© Jack Remick & Robert Ray. All rights Reserved.
Story Development—a 90-hour course divided into three units of 30 hours each:
Scene and Plot
The core of story development is the dramatic scene. A scene is an action or series of linked actions taking place in a finite period of time in a single setting. King Lear howling on Shakespeare’s Heath is a scene; it’s over when the King stops howling and returns to throne room or bedroom or dungeon, depending on what’s happening in the plot.
Because they have time limits—time’s up, the action peaks, or the characters exit or die—scenes make useful building blocks for pacing the story. A love story starts with a First Encounter scene, where the lovers meet for the first time. First Encounter is followed by First Date, First Kiss, First Fight, First Armistice, etc., a familiar sequence that helps the writer build plot.
Story comes to us from survival myth: either the corn grows or it doesn’t. If the corn grows, we grow fat. We celebrate the corn with art. If the corn does not grow, we grow lean, and perhaps mean. When we grow mean, we consider replacing the king. Last year the king was fat and the corn grew. This year the king is ill and consorting with harlots and rock minstrels and so the corn withers and God does not smile on the land. Because we want someone to pay for the withered corn, we consult with the queen who recruits a stranger who is strong and virile—he rides into town on horseback or camelback or behind the wheel of a Jeep Cherokee—who will make the corn grow so that we and our children may be fat this time next year.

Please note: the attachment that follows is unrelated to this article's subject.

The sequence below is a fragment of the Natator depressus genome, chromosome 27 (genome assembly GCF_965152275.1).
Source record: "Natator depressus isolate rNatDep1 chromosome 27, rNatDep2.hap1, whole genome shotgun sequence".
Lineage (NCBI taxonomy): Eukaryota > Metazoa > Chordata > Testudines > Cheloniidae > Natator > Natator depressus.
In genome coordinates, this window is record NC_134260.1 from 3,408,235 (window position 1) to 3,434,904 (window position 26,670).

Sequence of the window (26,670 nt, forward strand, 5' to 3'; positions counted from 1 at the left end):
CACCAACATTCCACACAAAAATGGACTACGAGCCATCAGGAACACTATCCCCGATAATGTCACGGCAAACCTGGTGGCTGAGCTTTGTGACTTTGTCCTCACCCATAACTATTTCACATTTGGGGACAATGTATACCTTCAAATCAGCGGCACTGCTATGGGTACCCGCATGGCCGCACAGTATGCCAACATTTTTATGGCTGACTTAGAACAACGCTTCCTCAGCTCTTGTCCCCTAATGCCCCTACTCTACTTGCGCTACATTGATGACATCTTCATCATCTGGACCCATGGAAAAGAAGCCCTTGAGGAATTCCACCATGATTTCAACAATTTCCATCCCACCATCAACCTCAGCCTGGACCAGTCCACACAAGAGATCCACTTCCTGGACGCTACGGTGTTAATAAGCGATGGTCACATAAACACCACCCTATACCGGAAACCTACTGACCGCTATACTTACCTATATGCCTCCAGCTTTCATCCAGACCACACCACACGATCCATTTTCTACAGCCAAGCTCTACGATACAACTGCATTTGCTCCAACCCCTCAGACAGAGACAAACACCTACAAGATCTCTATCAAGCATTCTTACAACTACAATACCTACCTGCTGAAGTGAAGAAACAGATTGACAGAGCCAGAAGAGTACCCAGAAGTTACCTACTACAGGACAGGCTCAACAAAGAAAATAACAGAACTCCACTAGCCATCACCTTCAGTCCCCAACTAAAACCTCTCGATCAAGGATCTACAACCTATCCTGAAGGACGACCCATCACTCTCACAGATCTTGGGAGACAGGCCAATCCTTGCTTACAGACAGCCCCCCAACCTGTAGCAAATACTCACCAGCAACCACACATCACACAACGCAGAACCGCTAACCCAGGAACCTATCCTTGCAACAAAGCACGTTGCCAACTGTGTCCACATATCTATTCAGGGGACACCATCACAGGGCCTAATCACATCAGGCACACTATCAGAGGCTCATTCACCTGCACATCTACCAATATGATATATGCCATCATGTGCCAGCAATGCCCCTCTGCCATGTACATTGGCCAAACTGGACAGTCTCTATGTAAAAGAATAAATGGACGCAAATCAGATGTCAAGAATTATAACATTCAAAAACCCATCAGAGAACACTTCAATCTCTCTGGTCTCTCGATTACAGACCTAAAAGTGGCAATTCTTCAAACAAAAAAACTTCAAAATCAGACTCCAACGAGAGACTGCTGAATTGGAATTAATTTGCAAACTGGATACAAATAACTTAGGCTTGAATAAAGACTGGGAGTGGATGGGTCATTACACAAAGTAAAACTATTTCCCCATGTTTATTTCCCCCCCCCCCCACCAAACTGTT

As writers, we inherit this story of corn and kings and queens who plot to replace their husbands and strangers riding into town on rusted steeds and children growing fat in the Garden last year and those same children transformed by less corn into sly rats of the Wasteland this year. What we do with this basic story depends on the choices we make about character and setting and action and genre.